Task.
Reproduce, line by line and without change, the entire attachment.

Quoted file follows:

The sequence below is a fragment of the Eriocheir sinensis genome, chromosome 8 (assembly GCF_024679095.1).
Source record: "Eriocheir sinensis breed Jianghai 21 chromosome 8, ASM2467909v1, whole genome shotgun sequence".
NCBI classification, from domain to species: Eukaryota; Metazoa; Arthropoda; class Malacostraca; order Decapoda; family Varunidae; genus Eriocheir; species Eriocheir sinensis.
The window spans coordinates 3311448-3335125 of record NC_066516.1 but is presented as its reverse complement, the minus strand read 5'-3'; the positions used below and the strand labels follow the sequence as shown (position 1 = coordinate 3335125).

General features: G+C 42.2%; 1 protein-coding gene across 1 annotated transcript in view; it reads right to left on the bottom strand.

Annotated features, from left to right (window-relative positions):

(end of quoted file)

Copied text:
The sequence below is a fragment of the Eriocheir sinensis genome, chromosome 8 (assembly GCF_024679095.1).
Source record: "Eriocheir sinensis breed Jianghai 21 chromosome 8, ASM2467909v1, whole genome shotgun sequence".
NCBI classification, from domain to species: Eukaryota; Metazoa; Arthropoda; class Malacostraca; order Decapoda; family Varunidae; genus Eriocheir; species Eriocheir sinensis.
The window spans coordinates 3311448-3335125 of record NC_066516.1 but is presented as its reverse complement, the minus strand read 5'-3'; the positions used below and the strand labels follow the sequence as shown (position 1 = coordinate 3335125).

General features: G+C 42.2%; 1 protein-coding gene across 1 annotated transcript in view; it reads right to left on the bottom strand.

Annotated features, from left to right (window-relative positions):